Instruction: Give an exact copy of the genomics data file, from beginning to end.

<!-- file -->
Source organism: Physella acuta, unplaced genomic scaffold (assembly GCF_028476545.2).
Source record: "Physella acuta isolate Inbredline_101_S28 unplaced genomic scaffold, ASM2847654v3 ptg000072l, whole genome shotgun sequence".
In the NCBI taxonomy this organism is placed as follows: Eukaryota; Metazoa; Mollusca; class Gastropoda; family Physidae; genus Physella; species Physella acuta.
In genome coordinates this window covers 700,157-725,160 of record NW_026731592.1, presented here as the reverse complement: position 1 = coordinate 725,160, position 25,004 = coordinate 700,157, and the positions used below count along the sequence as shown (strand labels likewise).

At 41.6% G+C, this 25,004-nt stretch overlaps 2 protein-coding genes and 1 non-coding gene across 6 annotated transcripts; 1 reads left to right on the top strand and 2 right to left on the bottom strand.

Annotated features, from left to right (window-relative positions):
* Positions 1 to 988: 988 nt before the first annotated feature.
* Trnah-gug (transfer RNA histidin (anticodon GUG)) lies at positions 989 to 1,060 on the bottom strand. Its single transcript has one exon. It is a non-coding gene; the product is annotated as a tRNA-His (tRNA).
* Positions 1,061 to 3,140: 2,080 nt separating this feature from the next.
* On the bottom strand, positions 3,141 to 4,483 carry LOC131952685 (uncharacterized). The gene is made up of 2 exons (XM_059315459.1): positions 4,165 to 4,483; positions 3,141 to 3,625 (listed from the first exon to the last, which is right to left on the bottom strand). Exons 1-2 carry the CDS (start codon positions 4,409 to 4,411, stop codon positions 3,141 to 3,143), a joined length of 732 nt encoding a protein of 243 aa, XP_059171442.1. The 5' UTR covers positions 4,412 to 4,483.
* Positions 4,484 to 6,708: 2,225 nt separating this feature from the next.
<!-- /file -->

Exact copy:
Source organism: Physella acuta, unplaced genomic scaffold (assembly GCF_028476545.2).
Source record: "Physella acuta isolate Inbredline_101_S28 unplaced genomic scaffold, ASM2847654v3 ptg000072l, whole genome shotgun sequence".
In the NCBI taxonomy this organism is placed as follows: Eukaryota; Metazoa; Mollusca; class Gastropoda; family Physidae; genus Physella; species Physella acuta.
In genome coordinates this window covers 700,157-725,160 of record NW_026731592.1, presented here as the reverse complement: position 1 = coordinate 725,160, position 25,004 = coordinate 700,157, and the positions used below count along the sequence as shown (strand labels likewise).

At 41.6% G+C, this 25,004-nt stretch overlaps 2 protein-coding genes and 1 non-coding gene across 6 annotated transcripts; 1 reads left to right on the top strand and 2 right to left on the bottom strand.

Annotated features, from left to right (window-relative positions):
* Positions 1 to 988: 988 nt before the first annotated feature.
* Trnah-gug (transfer RNA histidin (anticodon GUG)) lies at positions 989 to 1,060 on the bottom strand. Its single transcript has one exon. It is a non-coding gene; the product is annotated as a tRNA-His (tRNA).
* Positions 1,061 to 3,140: 2,080 nt separating this feature from the next.
* On the bottom strand, positions 3,141 to 4,483 carry LOC131952685 (uncharacterized). The gene is made up of 2 exons (XM_059315459.1): positions 4,165 to 4,483; positions 3,141 to 3,625 (listed from the first exon to the last, which is right to left on the bottom strand). Exons 1-2 carry the CDS (start codon positions 4,409 to 4,411, stop codon positions 3,141 to 3,143), a joined length of 732 nt encoding a protein of 243 aa, XP_059171442.1. The 5' UTR covers positions 4,412 to 4,483.
* Positions 4,484 to 6,708: 2,225 nt separating this feature from the next.